The Italian language is a colourful language, often with a dash of exuberance with some hand actions and body movement, I mean, what is an Italian without a little flare? The language to the Italians is something personal that is treasured, that is part of who and what they are. To really understand Italy and to really explore the country, being able to speak the language takes you away from the leaning tower of Pisa and enables you to order a great deal more than a Neapolitan Pizza or a bowl of spaghetti. Speaking Italian creates freedom and opens up a country and her people to you.
Whether you are visiting the North of the country in the mountains near Milan, or spending some time in Naples, Italy is a country where speaking the language means feeling at home. With language you are welcomed into an office, a bar or even just a small shop. You can converse with fishermen, as well as top executives, and of course you can find the absolute best stores for shopping in Milan – the ones the Italians shop at. Communicating in Italian really helps you to understand what makes Italians Italian.
With an understanding of Italian you can get deeper under the covers of the culture and history of the country, you can ask questions and get a personal answer. Sitting in a bar in Rome you can very easily strike up a conversation and discover something you never knew, or hear a story that without the language you would have been told.
Italians are friendly people and in speaking to them in their home language you will be showing respect and with respect comes trust.
A simple journey from North to South will see you stop in places normal tourists will never go, having the language opens up a host of opportunities. Rural Italy is beautiful, yet with only English or perhaps just another language, your travels are restricted, and you may not get to see the village square where something important happened for example. You may not be able to sample a wine made only in the village and you will then find yourself stuck with Pizza and Pasta having not ventured much further than Pisa.
To make the most of Italy, on business or for pleasure, the language opens up a whole new country. One visit to Italy, once you can speak Italian, will never be enough, and you will return time and again to visit the friends you have made because you can simply converse.
We were given some very wise advice before we left Australia by someone who travels to Thailand regularly. Don’t change your Australian dollars to Baht at the airport or at the hotels in Thailand. You will get a much better conversion rate from one of the many currency conversion stalls on the side of the road in town. Although we changed a bit of money at the airport to make sure we had enough Baht to get a taxi to our hotel plus a little extra, we saved most of our cash to be changed on the street in Phuket. It made a huge difference.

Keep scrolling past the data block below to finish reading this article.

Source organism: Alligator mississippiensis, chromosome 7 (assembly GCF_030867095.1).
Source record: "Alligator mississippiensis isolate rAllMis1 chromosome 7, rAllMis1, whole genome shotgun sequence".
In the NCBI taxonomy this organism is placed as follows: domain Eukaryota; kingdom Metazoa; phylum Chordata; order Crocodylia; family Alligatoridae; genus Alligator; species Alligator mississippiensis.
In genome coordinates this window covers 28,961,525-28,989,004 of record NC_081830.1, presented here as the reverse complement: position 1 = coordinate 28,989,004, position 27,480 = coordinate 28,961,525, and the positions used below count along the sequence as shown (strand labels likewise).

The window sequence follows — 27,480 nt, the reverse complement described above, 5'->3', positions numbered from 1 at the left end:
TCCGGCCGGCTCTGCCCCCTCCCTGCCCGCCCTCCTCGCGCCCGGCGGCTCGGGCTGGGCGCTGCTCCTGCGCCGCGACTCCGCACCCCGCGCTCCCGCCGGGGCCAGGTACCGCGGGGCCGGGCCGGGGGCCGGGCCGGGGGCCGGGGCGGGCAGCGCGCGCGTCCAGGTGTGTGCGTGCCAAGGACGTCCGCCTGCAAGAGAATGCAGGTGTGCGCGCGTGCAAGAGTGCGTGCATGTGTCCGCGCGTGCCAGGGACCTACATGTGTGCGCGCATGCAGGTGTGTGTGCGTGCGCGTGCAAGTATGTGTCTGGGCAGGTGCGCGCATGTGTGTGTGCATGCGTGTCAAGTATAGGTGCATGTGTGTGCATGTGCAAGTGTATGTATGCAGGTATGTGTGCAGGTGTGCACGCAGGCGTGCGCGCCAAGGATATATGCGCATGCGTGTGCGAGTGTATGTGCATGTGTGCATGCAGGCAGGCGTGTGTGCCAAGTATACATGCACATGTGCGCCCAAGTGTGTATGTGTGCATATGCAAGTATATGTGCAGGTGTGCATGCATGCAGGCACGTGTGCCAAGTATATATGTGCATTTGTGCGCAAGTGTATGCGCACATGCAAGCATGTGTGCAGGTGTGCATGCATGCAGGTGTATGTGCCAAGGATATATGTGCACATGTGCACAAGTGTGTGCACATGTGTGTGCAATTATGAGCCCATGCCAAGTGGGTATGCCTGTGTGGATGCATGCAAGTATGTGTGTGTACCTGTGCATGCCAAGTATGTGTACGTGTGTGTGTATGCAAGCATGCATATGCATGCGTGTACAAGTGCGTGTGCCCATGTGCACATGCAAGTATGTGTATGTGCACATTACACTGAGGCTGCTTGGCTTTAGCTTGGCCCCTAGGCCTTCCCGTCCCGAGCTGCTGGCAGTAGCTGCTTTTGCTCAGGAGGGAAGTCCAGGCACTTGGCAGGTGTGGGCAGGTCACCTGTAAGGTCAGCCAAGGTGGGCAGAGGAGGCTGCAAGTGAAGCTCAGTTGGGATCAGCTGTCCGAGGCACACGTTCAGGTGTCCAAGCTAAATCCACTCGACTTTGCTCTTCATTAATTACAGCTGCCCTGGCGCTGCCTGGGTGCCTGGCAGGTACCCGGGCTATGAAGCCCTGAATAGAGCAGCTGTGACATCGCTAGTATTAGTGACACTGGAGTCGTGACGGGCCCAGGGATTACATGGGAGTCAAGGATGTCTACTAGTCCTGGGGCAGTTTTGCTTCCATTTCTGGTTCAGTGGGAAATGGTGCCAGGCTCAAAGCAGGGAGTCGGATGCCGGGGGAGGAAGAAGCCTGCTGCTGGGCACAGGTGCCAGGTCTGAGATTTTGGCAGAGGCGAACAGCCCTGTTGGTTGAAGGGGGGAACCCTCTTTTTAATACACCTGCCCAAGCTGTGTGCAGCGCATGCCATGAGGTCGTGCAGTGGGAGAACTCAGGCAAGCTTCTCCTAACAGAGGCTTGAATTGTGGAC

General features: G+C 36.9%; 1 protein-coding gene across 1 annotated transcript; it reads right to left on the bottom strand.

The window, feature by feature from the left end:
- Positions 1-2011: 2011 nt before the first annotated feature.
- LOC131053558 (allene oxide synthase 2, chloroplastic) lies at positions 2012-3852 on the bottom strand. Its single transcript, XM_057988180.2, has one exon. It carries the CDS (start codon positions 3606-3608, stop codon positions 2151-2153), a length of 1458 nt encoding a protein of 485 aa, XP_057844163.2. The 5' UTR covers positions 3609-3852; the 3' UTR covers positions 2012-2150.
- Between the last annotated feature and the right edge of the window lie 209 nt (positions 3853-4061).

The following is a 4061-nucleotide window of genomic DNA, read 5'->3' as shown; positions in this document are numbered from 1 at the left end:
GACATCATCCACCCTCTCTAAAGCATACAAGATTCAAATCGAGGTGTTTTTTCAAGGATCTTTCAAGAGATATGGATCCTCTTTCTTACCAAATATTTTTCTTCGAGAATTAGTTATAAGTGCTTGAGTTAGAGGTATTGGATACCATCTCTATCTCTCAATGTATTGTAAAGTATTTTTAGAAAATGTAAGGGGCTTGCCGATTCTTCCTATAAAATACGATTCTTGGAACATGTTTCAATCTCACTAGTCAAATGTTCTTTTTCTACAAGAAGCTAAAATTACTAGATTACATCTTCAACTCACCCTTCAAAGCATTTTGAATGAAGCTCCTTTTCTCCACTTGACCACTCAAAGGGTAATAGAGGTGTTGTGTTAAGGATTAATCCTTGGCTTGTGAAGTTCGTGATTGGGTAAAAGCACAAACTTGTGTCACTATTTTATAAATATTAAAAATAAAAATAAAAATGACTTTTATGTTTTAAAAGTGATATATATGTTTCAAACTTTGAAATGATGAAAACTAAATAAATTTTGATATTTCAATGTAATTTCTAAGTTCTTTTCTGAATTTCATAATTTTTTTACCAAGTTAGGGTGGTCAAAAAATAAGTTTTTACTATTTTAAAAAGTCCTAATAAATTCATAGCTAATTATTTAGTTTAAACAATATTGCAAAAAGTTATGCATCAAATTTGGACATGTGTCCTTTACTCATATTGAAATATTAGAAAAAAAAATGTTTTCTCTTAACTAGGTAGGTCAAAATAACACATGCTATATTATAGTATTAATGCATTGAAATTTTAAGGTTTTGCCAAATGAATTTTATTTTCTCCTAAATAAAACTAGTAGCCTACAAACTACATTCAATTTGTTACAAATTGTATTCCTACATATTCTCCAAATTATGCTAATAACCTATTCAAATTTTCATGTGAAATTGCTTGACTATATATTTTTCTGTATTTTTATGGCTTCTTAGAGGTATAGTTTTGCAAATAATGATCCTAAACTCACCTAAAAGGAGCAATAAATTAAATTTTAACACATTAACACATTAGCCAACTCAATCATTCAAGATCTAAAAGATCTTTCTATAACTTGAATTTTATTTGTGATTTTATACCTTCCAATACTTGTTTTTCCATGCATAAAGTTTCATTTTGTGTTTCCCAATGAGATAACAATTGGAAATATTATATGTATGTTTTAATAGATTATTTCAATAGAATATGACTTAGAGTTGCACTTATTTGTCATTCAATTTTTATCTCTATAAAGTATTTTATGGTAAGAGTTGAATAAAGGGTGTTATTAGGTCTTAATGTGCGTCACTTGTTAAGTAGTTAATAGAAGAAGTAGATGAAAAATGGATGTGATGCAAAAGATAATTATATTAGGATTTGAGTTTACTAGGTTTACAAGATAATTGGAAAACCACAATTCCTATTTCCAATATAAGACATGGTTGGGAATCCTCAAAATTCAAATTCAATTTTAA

We paired up, paid our money, stripped off our sandals, rolled up our pants and put our feet into big tanks filled with tiny fish. It wasn’t long before they all migrated to our feet and started to nibble. It’s a real experience, probably something I wouldn’t do again but definitely something different and one of those things you should try if you are going to Thailand. It was not long before this strapping 6 foot something man’s man, let out a high pitched squeal, then spent the next 10 minutes giggling, screaming and squirming like a little girl being tickled. It was so funny that people were stopping in the streets to see what all the commotion was about.
What travel experiences have you faced that had you squealing like a two year old on Christmas morning or squirming like a worm? We would love to hear your stories.
One of the biggest reasons to speak Thai is to build friendships and relationships. There is no denying the fact that many men are fascinated by Thai women, and to get to know them language is the key. Even returning for a vacation year after year will encourage people to learn Thai. That awkward feeling of being guilty or insecure as you converse with locals who speak in broken English soon goes when you speak their language.
The Thai people are renowned for their hospitality and friendliness, and this will become ever more apparent upon speaking Thai. Barriers drop quickly when a language is spoken and doors to new experiences are flung open in a new and exciting way. For some strange reason, speaking Thai draws you even further in to a country that pulled you in when you only had a handful of words in your pocket.
When you visit Thailand without speaking Thai, the people of Thailand can tell you are a tourist and will treat you as a tourist. Once you show that you speak Thai, you are seen differently and you will be elevated among the locals you meet when on vacation or when starting a new life. Conversation will open up and natural curiosity will spark what can easily become lifelong friendships.